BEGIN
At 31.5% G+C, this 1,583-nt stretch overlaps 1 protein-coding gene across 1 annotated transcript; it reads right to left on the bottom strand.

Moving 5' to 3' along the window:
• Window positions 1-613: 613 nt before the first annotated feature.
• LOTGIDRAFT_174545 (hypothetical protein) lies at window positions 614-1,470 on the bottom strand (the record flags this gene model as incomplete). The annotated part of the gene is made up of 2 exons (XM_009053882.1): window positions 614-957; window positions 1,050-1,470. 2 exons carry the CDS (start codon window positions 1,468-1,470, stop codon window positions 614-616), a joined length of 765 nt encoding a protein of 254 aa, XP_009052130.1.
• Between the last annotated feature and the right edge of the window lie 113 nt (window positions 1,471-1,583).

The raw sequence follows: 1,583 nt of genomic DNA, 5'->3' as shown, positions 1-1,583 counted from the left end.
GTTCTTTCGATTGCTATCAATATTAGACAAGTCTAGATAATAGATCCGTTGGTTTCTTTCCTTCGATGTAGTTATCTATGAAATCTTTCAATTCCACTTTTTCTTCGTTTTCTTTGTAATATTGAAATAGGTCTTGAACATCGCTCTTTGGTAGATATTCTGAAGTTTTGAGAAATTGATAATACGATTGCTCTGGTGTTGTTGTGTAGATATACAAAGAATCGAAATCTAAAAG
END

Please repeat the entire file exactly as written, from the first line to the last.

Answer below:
At 31.5% G+C, this 1,583-nt stretch overlaps 1 protein-coding gene across 1 annotated transcript; it reads right to left on the bottom strand.

Moving 5' to 3' along the window:
• Window positions 1-613: 613 nt before the first annotated feature.
• LOTGIDRAFT_174545 (hypothetical protein) lies at window positions 614-1,470 on the bottom strand (the record flags this gene model as incomplete). The annotated part of the gene is made up of 2 exons (XM_009053882.1): window positions 614-957; window positions 1,050-1,470. 2 exons carry the CDS (start codon window positions 1,468-1,470, stop codon window positions 614-616), a joined length of 765 nt encoding a protein of 254 aa, XP_009052130.1.
• Between the last annotated feature and the right edge of the window lie 113 nt (window positions 1,471-1,583).

The raw sequence follows: 1,583 nt of genomic DNA, 5'->3' as shown, positions 1-1,583 counted from the left end.
GTTCTTTCGATTGCTATCAATATTAGACAAGTCTAGATAATAGATCCGTTGGTTTCTTTCCTTCGATGTAGTTATCTATGAAATCTTTCAATTCCACTTTTTCTTCGTTTTCTTTGTAATATTGAAATAGGTCTTGAACATCGCTCTTTGGTAGATATTCTGAAGTTTTGAGAAATTGATAATACGATTGCTCTGGTGTTGTTGTGTAGATATACAAAGAATCGAAATCTAAAAG